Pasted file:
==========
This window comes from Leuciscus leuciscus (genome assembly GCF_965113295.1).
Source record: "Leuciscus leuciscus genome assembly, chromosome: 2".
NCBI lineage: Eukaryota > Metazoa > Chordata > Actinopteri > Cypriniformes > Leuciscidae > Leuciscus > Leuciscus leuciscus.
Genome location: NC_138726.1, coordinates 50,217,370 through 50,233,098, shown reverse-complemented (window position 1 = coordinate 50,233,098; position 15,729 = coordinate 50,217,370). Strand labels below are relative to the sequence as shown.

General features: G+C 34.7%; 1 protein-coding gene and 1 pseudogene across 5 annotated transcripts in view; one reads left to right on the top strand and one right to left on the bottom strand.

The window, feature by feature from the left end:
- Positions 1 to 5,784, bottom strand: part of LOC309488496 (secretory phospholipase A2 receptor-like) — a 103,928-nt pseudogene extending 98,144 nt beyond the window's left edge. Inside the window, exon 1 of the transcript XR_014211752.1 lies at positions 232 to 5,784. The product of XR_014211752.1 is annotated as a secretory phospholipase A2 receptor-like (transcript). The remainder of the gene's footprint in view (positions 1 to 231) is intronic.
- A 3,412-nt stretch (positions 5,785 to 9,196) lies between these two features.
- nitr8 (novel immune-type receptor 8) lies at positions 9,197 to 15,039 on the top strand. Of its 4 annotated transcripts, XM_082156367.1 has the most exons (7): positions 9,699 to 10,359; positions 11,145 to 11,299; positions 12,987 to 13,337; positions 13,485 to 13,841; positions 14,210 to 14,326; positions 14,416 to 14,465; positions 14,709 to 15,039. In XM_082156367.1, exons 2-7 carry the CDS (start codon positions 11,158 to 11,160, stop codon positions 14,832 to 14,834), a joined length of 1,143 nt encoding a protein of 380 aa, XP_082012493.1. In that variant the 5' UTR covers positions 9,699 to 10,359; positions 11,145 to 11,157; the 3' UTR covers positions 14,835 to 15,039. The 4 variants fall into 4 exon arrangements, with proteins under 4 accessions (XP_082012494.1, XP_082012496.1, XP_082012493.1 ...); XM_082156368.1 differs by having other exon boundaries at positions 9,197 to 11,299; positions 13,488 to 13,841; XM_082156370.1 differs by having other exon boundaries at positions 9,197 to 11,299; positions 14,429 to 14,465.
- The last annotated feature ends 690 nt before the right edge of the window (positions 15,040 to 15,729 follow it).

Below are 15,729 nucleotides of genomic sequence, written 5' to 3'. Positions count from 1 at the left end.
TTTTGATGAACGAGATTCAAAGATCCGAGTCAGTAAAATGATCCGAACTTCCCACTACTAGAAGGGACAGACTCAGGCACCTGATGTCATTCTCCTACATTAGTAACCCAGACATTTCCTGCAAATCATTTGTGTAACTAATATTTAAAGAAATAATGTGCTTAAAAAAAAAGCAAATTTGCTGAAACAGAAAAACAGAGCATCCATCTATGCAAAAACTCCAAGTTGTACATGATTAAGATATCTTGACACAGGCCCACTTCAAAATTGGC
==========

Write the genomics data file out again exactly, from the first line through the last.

This window comes from Leuciscus leuciscus (genome assembly GCF_965113295.1).
Source record: "Leuciscus leuciscus genome assembly, chromosome: 2".
NCBI lineage: Eukaryota > Metazoa > Chordata > Actinopteri > Cypriniformes > Leuciscidae > Leuciscus > Leuciscus leuciscus.
Genome location: NC_138726.1, coordinates 50,217,370 through 50,233,098, shown reverse-complemented (window position 1 = coordinate 50,233,098; position 15,729 = coordinate 50,217,370). Strand labels below are relative to the sequence as shown.

General features: G+C 34.7%; 1 protein-coding gene and 1 pseudogene across 5 annotated transcripts in view; one reads left to right on the top strand and one right to left on the bottom strand.

The window, feature by feature from the left end:
- Positions 1 to 5,784, bottom strand: part of LOC309488496 (secretory phospholipase A2 receptor-like) — a 103,928-nt pseudogene extending 98,144 nt beyond the window's left edge. Inside the window, exon 1 of the transcript XR_014211752.1 lies at positions 232 to 5,784. The product of XR_014211752.1 is annotated as a secretory phospholipase A2 receptor-like (transcript). The remainder of the gene's footprint in view (positions 1 to 231) is intronic.
- A 3,412-nt stretch (positions 5,785 to 9,196) lies between these two features.
- nitr8 (novel immune-type receptor 8) lies at positions 9,197 to 15,039 on the top strand. Of its 4 annotated transcripts, XM_082156367.1 has the most exons (7): positions 9,699 to 10,359; positions 11,145 to 11,299; positions 12,987 to 13,337; positions 13,485 to 13,841; positions 14,210 to 14,326; positions 14,416 to 14,465; positions 14,709 to 15,039. In XM_082156367.1, exons 2-7 carry the CDS (start codon positions 11,158 to 11,160, stop codon positions 14,832 to 14,834), a joined length of 1,143 nt encoding a protein of 380 aa, XP_082012493.1. In that variant the 5' UTR covers positions 9,699 to 10,359; positions 11,145 to 11,157; the 3' UTR covers positions 14,835 to 15,039. The 4 variants fall into 4 exon arrangements, with proteins under 4 accessions (XP_082012494.1, XP_082012496.1, XP_082012493.1 ...); XM_082156368.1 differs by having other exon boundaries at positions 9,197 to 11,299; positions 13,488 to 13,841; XM_082156370.1 differs by having other exon boundaries at positions 9,197 to 11,299; positions 14,429 to 14,465.
- The last annotated feature ends 690 nt before the right edge of the window (positions 15,040 to 15,729 follow it).

Below are 15,729 nucleotides of genomic sequence, written 5' to 3'. Positions count from 1 at the left end.
TTTTGATGAACGAGATTCAAAGATCCGAGTCAGTAAAATGATCCGAACTTCCCACTACTAGAAGGGACAGACTCAGGCACCTGATGTCATTCTCCTACATTAGTAACCCAGACATTTCCTGCAAATCATTTGTGTAACTAATATTTAAAGAAATAATGTGCTTAAAAAAAAAGCAAATTTGCTGAAACAGAAAAACAGAGCATCCATCTATGCAAAAACTCCAAGTTGTACATGATTAAGATATCTTGACACAGGCCCACTTCAAAATTGGC